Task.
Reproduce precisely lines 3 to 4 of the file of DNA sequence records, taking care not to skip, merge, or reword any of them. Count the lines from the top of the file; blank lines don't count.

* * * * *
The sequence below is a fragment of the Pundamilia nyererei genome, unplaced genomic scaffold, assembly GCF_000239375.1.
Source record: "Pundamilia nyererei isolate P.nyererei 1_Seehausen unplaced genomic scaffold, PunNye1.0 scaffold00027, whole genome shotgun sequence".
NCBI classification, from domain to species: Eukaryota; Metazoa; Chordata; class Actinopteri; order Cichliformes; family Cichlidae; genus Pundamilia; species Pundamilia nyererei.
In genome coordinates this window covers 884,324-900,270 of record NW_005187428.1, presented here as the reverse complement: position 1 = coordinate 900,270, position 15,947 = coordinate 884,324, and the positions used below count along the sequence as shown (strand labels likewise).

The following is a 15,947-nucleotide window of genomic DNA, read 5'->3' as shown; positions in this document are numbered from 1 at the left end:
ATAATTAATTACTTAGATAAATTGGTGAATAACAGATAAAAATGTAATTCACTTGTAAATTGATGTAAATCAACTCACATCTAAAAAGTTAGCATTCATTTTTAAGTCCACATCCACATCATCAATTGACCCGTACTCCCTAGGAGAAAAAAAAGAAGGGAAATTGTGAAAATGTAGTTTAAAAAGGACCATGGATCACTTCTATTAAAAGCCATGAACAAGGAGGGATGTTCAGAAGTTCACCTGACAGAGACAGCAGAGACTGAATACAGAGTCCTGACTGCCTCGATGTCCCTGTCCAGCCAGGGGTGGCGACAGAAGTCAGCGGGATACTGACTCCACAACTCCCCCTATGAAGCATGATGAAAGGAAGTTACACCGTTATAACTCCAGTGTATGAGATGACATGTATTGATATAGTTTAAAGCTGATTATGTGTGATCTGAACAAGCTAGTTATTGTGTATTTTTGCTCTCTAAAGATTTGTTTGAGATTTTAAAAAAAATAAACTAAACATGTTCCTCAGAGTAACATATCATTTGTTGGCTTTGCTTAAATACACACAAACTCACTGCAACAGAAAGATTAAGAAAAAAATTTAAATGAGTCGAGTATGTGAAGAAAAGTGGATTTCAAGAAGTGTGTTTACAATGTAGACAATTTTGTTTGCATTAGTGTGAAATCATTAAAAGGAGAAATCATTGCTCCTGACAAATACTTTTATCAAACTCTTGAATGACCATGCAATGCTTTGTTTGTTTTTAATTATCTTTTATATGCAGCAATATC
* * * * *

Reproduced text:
NCBI classification, from domain to species: Eukaryota; Metazoa; Chordata; class Actinopteri; order Cichliformes; family Cichlidae; genus Pundamilia; species Pundamilia nyererei.
In genome coordinates this window covers 884,324-900,270 of record NW_005187428.1, presented here as the reverse complement: position 1 = coordinate 900,270, position 15,947 = coordinate 884,324, and the positions used below count along the sequence as shown (strand labels likewise).